Arriving and Settling in
Once checked into your accommodation do the basic checks, fire escapes, smoke alarms and window escapes along with overall room security, door locks etc. If your preparation was good there should be no problems.
If there is a room safe that is either free or low cost try to use it, otherwise hide away you money, passport and valuables.
Agree upon a meeting point should you get split up or lost, also since the tsunamis I always check our elevation to sea level and agree an high point if at or close to sea level.
Our preference is to hang the “don’t make up my room” or “do not disturb” sign on the door for the duration of the visit, we would prefer to make up our own room rather than risk a complete stranger going through our stuff. If you do need the room cleaning or towels changing try to ask the maids whilst you are around.
We always use bottled water for drinking and brushing, rinsing your mouth and toothbrush. If you are concerned about the water or you just want to avoid consuming it consider the common things that water is used for and avoid them, e.g.
- Salad washing
- Hotel coffee/ tea vending – something I never really thought about in the past but these are plumbed into the mains water and certainly the ones on our trip this time never heated the water to boiling.
- Soda pumps – these also looked like they are directly connected to mains water.
- Ice – from what I see most of these are purchased in bags by the bars so its likely that they are under the same restrictions as filtered water sale, but look out for bars making their own ice, the input water is likely to be mains supply.
For further reading check out NHS advice on Water Abroad
Out and about
I don’t tend to leave my room key with reception especially where they are clearly on show for all to see or can be easily reached out of the key deposit box, it is so simple for a thief to ask for your room key and in the early days at least the receptionist won’t know you from Adam!
Sunglasses as well as being protection for the eyes also go some ways to mask your expression from others this comes in handy during confrontation or even simple bartering for that new T Shirt at the market!
They also allow you to discreetly check your peripheral vision without turning your head. using peripheral vision is something that should be practised often, it can provide you with that extra split second reaction time that could potentially could save your life, e.g stepping off a pavement or pulling out in traffic.
Be aware of your surroundings – I had a potential incident whilst walking out at night with my wife, upon hearing someone approaching faster than our walking pace to my left and walking hand in hand with my wife on my left, a discreet peripheral check confirmed that a young man was approaching quick and towards us, I slowed my step and passed my wife in front of me to my right, allowing the man to pass to my left where I could have controlled the situation, all this in a split second, my wife was none the wiser that I had made that move, awareness of your surroundings is crucial at all time.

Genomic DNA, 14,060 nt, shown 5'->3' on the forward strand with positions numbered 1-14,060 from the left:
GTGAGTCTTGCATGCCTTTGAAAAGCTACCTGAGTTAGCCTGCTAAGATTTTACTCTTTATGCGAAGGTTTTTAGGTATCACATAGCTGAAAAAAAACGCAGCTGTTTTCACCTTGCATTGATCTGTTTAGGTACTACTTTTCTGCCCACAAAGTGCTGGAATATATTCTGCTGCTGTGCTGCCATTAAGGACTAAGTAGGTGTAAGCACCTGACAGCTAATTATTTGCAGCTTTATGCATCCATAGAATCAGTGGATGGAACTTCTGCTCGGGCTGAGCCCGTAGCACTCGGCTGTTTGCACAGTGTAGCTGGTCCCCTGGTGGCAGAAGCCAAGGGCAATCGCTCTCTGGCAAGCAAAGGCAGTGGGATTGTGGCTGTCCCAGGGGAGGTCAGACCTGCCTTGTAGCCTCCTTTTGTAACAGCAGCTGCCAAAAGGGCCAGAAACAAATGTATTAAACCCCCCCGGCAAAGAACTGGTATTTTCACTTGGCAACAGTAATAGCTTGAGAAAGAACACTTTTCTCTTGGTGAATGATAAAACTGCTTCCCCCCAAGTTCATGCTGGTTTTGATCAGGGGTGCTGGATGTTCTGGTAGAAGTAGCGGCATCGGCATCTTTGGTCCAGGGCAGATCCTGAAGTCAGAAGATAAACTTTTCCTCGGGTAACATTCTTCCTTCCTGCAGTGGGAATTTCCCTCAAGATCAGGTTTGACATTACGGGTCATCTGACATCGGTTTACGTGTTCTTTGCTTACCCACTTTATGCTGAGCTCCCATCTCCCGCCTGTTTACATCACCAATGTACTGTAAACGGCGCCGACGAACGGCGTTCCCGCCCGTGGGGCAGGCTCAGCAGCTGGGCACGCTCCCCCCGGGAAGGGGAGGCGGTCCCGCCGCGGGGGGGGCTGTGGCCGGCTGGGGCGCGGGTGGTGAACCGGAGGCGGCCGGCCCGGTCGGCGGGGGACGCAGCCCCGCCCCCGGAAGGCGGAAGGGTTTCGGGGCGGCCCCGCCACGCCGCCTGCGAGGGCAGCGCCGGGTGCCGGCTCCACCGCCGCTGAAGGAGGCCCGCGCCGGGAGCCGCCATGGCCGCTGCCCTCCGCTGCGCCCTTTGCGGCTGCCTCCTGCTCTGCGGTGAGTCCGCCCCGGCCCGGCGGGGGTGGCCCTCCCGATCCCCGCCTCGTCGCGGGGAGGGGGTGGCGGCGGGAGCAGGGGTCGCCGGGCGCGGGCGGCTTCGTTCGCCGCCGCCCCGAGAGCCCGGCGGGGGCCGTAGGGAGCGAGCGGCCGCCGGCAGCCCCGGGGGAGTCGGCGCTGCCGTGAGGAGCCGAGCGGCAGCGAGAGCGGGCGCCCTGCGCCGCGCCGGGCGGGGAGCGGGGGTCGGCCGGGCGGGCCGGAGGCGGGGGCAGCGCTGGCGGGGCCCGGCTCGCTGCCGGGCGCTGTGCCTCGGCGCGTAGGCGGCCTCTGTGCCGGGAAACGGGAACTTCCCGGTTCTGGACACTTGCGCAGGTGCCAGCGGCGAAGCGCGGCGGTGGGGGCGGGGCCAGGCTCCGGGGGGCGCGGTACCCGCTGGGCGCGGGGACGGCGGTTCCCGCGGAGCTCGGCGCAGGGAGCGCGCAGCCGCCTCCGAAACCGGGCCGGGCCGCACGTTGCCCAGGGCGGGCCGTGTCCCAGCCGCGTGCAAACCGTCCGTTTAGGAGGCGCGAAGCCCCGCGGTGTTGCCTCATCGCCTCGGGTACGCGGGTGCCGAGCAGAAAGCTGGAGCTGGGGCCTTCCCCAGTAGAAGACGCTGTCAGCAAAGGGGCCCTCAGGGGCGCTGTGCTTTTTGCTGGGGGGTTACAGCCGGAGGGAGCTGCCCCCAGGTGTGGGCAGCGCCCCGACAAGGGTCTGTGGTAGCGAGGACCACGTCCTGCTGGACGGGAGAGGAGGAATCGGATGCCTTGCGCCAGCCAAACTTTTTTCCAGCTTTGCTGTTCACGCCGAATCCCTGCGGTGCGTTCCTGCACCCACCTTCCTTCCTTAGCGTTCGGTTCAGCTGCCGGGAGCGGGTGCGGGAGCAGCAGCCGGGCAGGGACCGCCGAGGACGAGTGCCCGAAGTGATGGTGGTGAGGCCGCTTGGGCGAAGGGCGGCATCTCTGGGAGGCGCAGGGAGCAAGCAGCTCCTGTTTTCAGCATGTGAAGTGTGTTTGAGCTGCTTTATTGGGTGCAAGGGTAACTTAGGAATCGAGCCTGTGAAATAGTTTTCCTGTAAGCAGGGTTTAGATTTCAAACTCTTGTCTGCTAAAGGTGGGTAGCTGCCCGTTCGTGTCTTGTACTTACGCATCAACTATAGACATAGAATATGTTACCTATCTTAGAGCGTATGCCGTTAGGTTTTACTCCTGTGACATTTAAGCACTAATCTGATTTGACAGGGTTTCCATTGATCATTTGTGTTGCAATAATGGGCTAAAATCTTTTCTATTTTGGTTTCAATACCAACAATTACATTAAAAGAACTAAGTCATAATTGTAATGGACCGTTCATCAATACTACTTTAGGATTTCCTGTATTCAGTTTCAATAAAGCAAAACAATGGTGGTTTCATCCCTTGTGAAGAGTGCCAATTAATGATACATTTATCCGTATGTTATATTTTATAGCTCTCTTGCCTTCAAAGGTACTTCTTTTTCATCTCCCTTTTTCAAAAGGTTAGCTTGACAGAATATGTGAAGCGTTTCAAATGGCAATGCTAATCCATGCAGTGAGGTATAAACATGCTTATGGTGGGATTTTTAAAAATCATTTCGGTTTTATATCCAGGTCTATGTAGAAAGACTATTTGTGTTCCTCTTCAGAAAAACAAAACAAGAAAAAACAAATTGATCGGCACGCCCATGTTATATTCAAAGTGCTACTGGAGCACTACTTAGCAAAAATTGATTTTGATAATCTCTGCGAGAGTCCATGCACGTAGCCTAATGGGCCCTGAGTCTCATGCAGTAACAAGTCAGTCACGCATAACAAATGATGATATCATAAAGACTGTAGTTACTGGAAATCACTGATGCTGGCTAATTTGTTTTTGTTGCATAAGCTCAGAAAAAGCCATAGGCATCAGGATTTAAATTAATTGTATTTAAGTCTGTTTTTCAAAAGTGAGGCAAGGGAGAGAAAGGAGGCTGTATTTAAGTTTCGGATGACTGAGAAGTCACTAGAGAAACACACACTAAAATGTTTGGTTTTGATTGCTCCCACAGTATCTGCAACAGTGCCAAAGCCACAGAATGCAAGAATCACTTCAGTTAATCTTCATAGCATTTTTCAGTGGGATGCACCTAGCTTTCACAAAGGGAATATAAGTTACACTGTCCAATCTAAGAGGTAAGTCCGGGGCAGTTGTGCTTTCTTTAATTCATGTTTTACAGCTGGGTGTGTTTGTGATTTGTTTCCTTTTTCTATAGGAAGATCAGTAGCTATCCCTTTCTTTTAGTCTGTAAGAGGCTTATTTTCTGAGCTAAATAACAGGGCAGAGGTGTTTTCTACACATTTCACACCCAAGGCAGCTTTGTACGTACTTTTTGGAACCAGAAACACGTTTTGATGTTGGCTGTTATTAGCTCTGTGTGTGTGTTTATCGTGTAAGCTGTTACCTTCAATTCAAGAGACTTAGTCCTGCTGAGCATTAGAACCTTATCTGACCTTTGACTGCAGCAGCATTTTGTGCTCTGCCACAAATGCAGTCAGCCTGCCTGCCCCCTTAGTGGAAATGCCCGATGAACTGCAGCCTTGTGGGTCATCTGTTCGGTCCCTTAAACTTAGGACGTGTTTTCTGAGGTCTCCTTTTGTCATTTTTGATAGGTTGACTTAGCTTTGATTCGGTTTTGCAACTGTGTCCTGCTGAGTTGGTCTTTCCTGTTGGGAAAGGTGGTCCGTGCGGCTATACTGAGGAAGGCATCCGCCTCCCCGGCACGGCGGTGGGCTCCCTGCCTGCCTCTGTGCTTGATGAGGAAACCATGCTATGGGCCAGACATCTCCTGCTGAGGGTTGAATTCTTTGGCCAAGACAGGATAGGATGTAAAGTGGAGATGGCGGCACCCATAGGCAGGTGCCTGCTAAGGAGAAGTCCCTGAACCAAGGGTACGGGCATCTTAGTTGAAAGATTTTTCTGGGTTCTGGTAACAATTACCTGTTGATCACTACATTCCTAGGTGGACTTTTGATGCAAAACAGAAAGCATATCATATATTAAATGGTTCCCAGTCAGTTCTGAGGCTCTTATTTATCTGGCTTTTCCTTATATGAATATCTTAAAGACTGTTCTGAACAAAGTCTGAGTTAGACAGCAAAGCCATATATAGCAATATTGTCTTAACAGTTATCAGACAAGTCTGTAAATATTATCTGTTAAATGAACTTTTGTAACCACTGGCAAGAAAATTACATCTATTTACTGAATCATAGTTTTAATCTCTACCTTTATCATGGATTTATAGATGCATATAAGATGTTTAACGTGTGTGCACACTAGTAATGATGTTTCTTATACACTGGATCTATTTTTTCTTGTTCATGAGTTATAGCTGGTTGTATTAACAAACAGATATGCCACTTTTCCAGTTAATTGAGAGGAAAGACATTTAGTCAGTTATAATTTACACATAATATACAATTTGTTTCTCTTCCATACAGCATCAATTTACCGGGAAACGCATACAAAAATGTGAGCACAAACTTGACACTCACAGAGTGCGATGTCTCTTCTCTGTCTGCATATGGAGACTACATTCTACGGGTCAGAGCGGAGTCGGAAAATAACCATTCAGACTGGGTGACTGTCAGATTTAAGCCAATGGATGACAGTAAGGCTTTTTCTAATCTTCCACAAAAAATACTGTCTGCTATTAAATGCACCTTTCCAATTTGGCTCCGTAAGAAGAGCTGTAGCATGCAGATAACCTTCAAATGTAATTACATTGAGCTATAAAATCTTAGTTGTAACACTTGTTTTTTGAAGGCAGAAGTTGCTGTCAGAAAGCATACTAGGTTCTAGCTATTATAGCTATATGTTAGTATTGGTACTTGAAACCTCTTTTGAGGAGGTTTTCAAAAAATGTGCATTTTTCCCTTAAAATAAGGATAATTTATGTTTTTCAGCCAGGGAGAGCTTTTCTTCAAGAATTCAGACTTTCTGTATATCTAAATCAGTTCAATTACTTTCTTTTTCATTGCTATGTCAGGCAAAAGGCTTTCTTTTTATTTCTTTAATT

This same principle is something that I think should be done when walking with young children, I personally have always kept them away from the kerbside of the pavement and away from the passing vehicles to allow me split second reaction time to take action should it be required.
Walking on the road always face the oncoming traffic to allow you to see them and them to see you, if they haven’t seen you you have time to react – remember that they may drive on the opposite side to what you are used to – also remember this when crossing a road.
In crowded areas I tend to have my thumb touching my phone or wallet in my front pockets, however be conscious not to tap the location of your wallet as you pass the “Beware of pickpockets” signs, it’s a dead give away as to the location of your valuables.
Check your IPT at every opportunity when entering new areas, restaurants, buildings, etc, know your exit points or safe areas should you need them. Even at the beach, let us we not forget the recent shootings in Tunisia.
Medical and insurance
Travel Insurance should be acquired for trips abroad, you just never know when you are going to need something. Check to see if you get this as a part of your banking fees. In the UK we can obtain a European Health Insurance Card (EHIC), it’s free but not standard issue and has to be applied for, it’s surprising how many people don’t know about this. My wife adheres ours into our passports so they always travel with us. Up until now we have had no cause to use it, however sometimes it doesn’t matter how much you prepare mistakes can be made, on this trip my wife forgot to pack one of her prescription medications, luckily it wasn’t life threatening but could of meant a very uncomfortable week for her without them, I have a similar medication with less strength so we immediately put a plan in action to ration these if we couldn’t acquire any more. We found the nearest medical centre and explained the situation, they asked for our EHIC and we were able to obtain a prescription free and of charge paying only for the drugs at the chemist.
I am sure that I will add to this post in time – if you have any comments or additions please let me know and I’ll be sure to add them.
Enjoy your holidays or trips, prepare well, be aware and trust your instinct.